Premium Building blocks and stepping stones: some key foundations in the development of rock art conservation in AustraliaPremium
archaeology in oceania
Abstract Australia has come to be regarded as at the forefront internationally in the development of sound theoretical and technical approaches to the conservation of rock art, and in the way in which conservation is practiced here sensitive to the social context of a continuing, custodial indigenous community. This reputation has arisen in the last 20 years, as heritage managers, Aboriginal communities and academics have attempted to respond to the frequently voiced fears that we were on the brink of ‘losing’ the continent's rock art heritage. In 1980 and 1981, the Joint Academies Committee on the Protection of Prehistoric Places met to discuss national directions and priorities in rock art conservation. This paper looks at some of the key achievements arising from the Committee's recommendations which have formed crucial stepping stones to bring rock art conservation to where we stand now. In doing this, the paper specifically seeks to recognise the contribution of Andrée Rosenfeld and place in context the contribution she has made to rock art conservation, most prominently through her book: Rock art conservation in Australia . In revisiting this recent history, a number of priorities for future activity in rock art conservation become apparent.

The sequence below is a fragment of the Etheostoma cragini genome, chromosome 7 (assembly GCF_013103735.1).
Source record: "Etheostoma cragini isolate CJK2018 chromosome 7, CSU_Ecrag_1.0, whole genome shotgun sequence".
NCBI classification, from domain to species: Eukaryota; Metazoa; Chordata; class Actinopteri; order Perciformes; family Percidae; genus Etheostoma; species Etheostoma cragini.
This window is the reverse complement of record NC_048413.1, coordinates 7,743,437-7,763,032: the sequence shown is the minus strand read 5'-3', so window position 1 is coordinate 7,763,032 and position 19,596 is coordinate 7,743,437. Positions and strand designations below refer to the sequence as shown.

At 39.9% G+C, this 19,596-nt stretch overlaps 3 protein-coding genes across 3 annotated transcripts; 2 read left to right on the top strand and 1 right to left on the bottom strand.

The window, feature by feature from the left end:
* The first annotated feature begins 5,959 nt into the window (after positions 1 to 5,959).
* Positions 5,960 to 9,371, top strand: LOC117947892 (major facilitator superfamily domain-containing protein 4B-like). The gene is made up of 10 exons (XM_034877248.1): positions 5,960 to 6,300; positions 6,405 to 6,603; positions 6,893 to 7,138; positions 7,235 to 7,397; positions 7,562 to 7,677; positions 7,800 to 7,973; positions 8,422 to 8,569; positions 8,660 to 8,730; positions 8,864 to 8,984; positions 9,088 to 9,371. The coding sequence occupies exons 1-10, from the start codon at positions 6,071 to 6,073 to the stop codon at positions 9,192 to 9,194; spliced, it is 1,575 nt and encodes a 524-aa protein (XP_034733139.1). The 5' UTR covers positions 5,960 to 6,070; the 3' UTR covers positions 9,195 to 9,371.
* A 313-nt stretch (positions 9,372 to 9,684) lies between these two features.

Subject(s)archaeology , biology , conservation , context (archaeology) , cultural heritage , ecology , environmental ethics , environmental planning , geography , history , indigenous , law , nature conservation , philosophy , political science , reputation , rock art
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